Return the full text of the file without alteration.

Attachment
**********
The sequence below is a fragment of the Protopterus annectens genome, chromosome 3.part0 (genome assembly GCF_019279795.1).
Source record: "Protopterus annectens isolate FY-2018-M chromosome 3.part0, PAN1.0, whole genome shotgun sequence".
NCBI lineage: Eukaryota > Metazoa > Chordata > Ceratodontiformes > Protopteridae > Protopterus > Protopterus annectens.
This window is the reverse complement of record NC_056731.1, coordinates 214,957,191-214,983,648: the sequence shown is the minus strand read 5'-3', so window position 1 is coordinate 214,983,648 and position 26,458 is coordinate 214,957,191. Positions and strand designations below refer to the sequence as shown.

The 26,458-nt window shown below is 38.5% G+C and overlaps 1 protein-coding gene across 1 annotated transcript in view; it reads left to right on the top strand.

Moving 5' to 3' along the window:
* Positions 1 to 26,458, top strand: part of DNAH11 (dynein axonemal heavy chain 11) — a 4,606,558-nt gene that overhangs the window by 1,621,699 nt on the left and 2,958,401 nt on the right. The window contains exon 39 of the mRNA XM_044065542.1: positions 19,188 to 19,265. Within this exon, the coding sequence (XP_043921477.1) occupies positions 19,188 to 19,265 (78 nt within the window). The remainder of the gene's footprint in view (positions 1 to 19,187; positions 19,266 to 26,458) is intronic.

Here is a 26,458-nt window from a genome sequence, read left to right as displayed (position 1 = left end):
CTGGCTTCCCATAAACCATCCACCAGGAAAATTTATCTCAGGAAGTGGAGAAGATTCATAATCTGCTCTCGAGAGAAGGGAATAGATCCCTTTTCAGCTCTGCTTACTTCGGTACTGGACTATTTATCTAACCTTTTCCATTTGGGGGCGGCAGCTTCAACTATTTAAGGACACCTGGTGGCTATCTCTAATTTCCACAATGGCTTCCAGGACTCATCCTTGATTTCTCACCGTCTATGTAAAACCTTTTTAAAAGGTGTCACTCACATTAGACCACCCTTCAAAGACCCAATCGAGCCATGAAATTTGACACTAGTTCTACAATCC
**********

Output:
The sequence below is a fragment of the Protopterus annectens genome, chromosome 3.part0 (genome assembly GCF_019279795.1).
Source record: "Protopterus annectens isolate FY-2018-M chromosome 3.part0, PAN1.0, whole genome shotgun sequence".
NCBI lineage: Eukaryota > Metazoa > Chordata > Ceratodontiformes > Protopteridae > Protopterus > Protopterus annectens.
This window is the reverse complement of record NC_056731.1, coordinates 214,957,191-214,983,648: the sequence shown is the minus strand read 5'-3', so window position 1 is coordinate 214,983,648 and position 26,458 is coordinate 214,957,191. Positions and strand designations below refer to the sequence as shown.

The 26,458-nt window shown below is 38.5% G+C and overlaps 1 protein-coding gene across 1 annotated transcript in view; it reads left to right on the top strand.

Moving 5' to 3' along the window:
* Positions 1 to 26,458, top strand: part of DNAH11 (dynein axonemal heavy chain 11) — a 4,606,558-nt gene that overhangs the window by 1,621,699 nt on the left and 2,958,401 nt on the right. The window contains exon 39 of the mRNA XM_044065542.1: positions 19,188 to 19,265. Within this exon, the coding sequence (XP_043921477.1) occupies positions 19,188 to 19,265 (78 nt within the window). The remainder of the gene's footprint in view (positions 1 to 19,187; positions 19,266 to 26,458) is intronic.

Here is a 26,458-nt window from a genome sequence, read left to right as displayed (position 1 = left end):
CTGGCTTCCCATAAACCATCCACCAGGAAAATTTATCTCAGGAAGTGGAGAAGATTCATAATCTGCTCTCGAGAGAAGGGAATAGATCCCTTTTCAGCTCTGCTTACTTCGGTACTGGACTATTTATCTAACCTTTTCCATTTGGGGGCGGCAGCTTCAACTATTTAAGGACACCTGGTGGCTATCTCTAATTTCCACAATGGCTTCCAGGACTCATCCTTGATTTCTCACCGTCTATGTAAAACCTTTTTAAAAGGTGTCACTCACATTAGACCACCCTTCAAAGACCCAATCGAGCCATGAAATTTGACACTAGTTCTACAATCC